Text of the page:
There are 3.2 million acres of privately owned forest land in Massachusetts and 310,000 acres of State Forests and Parks. Municipal watershed lands cover 245,000 acres and there are 351 municipalities with associated urban trees and forests. The Bureau serves all of these owners and the forest they care for through the programs listed below. If you have questions or simply care about the forests of Massachusetts this is a good place to start.
The Service Forestry Program provides technical and financial assistance to private landowners and municipalities in forest resource planning, forest management, and forest protection.
The Urban and Community Forestry Program offers technical assistance and grants to communities to build long-term support for the protection and management of public trees and forests. This would be a good place to start to learn about trees in towns and cities, their, care, and how you can help.
The Management Forestry Program is responsible for the planning and implementation of forest management activities on the State's 310,000 acres forest and parks system. This would be a good place to start if you are interested in learning more about forest management on these lands for both forest products and the public's enjoyment.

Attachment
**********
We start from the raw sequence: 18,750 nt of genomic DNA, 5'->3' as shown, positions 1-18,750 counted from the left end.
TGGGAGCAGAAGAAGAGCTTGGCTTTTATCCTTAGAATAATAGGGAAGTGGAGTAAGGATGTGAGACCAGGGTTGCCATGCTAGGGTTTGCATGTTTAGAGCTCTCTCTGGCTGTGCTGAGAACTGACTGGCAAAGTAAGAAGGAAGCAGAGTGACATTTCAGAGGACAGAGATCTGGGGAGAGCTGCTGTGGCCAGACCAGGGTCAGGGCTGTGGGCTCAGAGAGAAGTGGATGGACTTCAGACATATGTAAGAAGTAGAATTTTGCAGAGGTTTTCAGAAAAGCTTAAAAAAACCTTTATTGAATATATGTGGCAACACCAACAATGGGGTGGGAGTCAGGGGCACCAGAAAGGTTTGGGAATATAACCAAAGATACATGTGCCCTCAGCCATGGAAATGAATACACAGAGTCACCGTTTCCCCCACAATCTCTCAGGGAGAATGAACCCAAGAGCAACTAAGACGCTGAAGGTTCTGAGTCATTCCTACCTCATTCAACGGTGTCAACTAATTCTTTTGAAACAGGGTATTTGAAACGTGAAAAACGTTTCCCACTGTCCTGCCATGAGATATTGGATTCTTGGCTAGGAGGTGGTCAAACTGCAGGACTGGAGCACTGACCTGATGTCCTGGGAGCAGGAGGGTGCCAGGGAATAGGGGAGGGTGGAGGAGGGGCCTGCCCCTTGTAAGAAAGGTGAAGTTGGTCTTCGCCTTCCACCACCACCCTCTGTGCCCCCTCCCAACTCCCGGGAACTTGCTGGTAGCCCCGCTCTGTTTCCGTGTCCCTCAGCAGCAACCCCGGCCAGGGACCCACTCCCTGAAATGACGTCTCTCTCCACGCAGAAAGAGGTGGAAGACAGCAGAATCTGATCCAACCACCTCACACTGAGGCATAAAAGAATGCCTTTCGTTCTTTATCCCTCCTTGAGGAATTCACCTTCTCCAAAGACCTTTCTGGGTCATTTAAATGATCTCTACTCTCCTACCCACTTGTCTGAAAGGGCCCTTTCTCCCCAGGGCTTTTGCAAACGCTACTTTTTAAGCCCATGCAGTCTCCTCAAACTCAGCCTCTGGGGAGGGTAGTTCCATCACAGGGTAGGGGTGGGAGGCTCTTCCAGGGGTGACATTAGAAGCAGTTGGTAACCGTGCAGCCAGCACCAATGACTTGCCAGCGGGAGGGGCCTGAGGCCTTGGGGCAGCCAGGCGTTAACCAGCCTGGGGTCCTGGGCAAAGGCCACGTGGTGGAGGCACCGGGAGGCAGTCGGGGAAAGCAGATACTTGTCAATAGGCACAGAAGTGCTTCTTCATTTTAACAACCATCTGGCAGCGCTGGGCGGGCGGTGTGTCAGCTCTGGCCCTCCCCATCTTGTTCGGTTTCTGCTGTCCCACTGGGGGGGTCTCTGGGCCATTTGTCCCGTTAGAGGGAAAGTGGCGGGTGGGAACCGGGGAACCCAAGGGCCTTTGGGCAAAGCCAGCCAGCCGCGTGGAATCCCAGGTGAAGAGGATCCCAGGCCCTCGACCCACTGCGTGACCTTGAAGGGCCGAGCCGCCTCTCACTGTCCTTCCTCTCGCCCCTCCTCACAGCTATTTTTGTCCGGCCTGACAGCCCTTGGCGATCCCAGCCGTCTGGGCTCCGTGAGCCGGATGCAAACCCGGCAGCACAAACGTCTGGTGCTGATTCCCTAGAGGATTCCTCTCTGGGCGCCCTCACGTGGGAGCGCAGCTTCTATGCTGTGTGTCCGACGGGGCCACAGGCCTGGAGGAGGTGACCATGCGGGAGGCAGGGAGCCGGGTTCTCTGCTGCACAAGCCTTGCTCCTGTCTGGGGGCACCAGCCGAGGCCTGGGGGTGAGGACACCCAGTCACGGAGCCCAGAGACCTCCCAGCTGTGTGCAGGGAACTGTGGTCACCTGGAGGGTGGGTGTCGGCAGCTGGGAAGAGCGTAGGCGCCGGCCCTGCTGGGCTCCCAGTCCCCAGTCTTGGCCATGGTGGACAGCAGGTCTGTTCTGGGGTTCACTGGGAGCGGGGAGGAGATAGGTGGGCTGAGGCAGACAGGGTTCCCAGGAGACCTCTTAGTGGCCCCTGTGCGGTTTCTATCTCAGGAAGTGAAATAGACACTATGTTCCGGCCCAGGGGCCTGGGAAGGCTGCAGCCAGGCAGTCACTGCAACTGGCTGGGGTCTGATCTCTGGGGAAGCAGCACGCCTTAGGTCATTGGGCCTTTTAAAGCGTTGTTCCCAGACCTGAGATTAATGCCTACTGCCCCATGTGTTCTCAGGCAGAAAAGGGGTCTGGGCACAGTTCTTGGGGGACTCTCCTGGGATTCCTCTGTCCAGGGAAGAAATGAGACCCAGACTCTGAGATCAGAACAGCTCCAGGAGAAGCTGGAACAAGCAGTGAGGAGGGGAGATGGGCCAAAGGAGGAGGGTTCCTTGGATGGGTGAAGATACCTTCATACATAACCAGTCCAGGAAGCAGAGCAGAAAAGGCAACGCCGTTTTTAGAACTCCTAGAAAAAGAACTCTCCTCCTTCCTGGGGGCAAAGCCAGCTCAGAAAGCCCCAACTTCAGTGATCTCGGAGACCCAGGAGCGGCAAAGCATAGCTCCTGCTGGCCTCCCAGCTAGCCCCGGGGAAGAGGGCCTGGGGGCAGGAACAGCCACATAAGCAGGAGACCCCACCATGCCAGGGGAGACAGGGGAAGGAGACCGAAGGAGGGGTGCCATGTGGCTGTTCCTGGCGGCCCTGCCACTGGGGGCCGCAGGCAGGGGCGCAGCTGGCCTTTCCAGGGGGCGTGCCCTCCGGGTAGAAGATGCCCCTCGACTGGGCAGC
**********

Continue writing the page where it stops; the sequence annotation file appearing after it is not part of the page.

The Forest Health Program monitors and assesses factors that influence the health of Massachusetts's forests. This would be a good place to start if you are interested in learning about common insect and diseases that threaten trees and forests in Massachusetts.
The Forest Products Utilization and Marketing Program assists landowners, foresters, timber harvesters, sawmills, manufactures, and recyclers in the promotion and expansion of the forest products industry in the Commonwealth and the Northeast Region. This would be a good place to start to learn more about the wood industries and wood based initiatives.
The Forest Legacy Program is a partnership between participating States and the USDA Forest Service to identify and help protect environmentally important forests from conversion to non-forest uses. The main tool used for protecting these important forests is conservation easements. The Federal government may fund up to 75% of program costs, with at least 25% coming from private, state or local sources.
The Community Forest Program (CFP) (a.k.a. – Community Forest and Open Space Program) is a competitive grant program whereby local governments, qualified nonprofit organizations, and Indian tribes are eligible to apply for grants to establish community forests through fee simple acquisition of private forest land from a willing seller. The purpose of the program is to establish community forests by protecting forest land from conversion to non-forest uses and to provide community benefits. Some of these benefits include sustainable forest management; clean air, water, wildlife habitat, and other environmental benefits: forest-based educational programs; service as models of effective forest stewardship; and recreational benefits secured with public access.